Big Picture Analysis (May, 2019)

Recently, I spent several long hours going through big picture counts on the major exchanges and sub-indices. I’m going to share my thoughts in a video (below), which looks at the final 5th wave of the NYSE, SP500, and NDX to see how they correlate and what the probable path forward is to a final top.

There aren’t any surprises, based upon the counts I’ve been presenting, but correlating two different exchanges that have differing structures (which have to top at the same time,), can bring with it some challenges — just staying on top of the changing counts.

Exchange counts can’t get out of alignment with their sub-indices on a grand scale, but the structures are often so different at market tops (where you can see non-confirmations, where volume is thin, and where there are forces are work trying to keep sectors up and prevent the inevitable crash), that it can be a real challenge keeping a valid count so that you can predict the probable outcome in a specific sub-index. All the attempts to avert the eventual market demise will fail, but the cool thing is, it doesn’t affect the Elliott Wave structure to a point where rules are broken.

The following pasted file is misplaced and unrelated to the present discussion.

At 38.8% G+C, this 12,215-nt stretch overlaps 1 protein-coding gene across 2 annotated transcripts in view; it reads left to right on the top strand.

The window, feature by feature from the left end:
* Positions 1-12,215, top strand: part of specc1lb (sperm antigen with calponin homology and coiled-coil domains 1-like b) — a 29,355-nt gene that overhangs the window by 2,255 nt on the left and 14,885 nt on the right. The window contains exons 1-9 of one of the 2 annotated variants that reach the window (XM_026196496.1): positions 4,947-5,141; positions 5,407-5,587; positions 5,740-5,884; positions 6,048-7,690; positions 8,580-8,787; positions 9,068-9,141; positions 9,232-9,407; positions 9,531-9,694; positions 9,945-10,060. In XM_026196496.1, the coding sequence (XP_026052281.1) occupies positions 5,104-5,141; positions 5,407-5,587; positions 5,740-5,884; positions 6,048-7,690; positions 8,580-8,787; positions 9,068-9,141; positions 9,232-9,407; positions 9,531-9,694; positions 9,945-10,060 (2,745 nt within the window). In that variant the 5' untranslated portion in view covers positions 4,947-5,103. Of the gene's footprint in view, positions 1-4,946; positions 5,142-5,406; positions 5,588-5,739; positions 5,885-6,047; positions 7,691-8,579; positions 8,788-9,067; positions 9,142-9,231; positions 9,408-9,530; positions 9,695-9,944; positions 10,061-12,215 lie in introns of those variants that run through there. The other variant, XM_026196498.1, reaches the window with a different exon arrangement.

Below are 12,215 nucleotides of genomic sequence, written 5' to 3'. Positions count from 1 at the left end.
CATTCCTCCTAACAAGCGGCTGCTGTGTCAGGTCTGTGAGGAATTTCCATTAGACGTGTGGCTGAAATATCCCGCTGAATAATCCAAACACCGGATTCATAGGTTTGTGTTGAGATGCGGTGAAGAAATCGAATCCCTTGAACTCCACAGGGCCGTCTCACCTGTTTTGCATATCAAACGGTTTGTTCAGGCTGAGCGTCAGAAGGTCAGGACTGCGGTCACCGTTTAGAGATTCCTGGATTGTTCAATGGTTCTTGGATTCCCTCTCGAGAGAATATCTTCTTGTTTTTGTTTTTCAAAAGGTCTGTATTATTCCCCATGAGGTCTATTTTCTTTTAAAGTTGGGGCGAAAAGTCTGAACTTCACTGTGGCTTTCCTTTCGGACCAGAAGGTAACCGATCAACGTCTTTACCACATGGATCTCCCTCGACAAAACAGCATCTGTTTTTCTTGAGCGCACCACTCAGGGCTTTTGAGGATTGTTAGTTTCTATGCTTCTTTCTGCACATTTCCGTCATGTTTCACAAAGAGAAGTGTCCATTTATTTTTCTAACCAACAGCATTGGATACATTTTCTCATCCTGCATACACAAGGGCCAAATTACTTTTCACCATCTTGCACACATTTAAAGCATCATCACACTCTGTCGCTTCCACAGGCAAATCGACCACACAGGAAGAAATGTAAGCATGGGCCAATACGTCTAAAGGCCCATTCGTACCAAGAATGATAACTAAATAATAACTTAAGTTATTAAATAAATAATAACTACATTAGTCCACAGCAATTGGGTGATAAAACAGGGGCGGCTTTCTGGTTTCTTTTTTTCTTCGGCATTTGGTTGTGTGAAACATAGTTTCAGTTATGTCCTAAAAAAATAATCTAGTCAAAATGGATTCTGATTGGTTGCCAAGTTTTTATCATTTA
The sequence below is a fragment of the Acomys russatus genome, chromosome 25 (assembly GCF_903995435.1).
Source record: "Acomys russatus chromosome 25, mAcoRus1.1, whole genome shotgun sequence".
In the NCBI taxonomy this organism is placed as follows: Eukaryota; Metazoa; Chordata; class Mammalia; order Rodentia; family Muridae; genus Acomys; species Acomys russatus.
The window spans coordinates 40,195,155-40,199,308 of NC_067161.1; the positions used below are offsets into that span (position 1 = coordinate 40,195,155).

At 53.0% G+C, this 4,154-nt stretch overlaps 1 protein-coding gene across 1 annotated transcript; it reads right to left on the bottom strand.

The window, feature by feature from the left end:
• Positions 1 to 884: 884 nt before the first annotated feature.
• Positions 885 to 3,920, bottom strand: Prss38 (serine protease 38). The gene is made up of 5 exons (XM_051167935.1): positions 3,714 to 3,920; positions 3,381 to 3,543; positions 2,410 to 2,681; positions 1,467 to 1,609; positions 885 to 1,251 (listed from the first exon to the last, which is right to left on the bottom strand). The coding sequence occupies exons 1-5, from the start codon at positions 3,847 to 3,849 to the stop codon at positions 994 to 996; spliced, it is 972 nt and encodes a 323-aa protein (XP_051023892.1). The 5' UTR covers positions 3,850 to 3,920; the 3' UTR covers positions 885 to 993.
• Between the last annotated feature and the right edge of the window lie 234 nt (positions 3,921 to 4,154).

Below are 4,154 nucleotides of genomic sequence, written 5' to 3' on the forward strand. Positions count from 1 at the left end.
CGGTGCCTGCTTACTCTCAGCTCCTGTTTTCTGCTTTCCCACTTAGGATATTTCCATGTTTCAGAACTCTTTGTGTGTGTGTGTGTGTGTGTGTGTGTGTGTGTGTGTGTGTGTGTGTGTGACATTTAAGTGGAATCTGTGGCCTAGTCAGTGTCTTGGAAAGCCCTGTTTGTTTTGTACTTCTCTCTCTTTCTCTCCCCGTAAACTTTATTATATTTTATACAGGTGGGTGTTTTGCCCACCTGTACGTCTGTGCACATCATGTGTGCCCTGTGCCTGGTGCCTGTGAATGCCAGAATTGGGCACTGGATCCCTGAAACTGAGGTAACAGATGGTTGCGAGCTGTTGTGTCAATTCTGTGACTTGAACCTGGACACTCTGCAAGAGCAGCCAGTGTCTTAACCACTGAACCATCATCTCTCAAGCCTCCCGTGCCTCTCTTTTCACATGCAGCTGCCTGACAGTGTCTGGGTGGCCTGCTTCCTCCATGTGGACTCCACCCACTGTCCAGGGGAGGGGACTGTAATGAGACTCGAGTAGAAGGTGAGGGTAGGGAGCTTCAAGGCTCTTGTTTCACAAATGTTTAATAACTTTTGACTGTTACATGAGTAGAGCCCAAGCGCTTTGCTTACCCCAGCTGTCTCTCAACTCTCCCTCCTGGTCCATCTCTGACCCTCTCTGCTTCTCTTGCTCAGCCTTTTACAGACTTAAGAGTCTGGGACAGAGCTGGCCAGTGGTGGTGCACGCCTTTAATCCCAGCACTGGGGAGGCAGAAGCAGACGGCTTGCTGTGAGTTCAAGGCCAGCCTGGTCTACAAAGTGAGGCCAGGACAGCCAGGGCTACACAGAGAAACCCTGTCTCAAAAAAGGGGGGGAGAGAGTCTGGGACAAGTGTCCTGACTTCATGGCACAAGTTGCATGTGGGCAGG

Remember Elliott Wave analysis is all about probabilities, and you don’t have set-ups all the time, but it can be a valuable tool in identifying important inflection points and high probability outcomes.

It’s often extremely difficult to follow and atone for some of unexpected ups and down. However, in my years of technical analysis, I’ve learned that there’s a technical reason for everything that happens in the market. It’s a question of putting in the many hours it takes to do the work, uncovering the clues across several indices.

The big lesson here is (as I’ve been saying) is that you cannot be successful in market analysis if you’re not looking across the entire market in order to determine the highest probability direction of a single index.

The Big Picture Count

setquality100px Make sure you zoom the video to full size with frame expander (arrows) in the bottom right hand corner and also set the quality to as high as your web connection allows. This is a high definition (HD) quality video so the best viewing is at that level.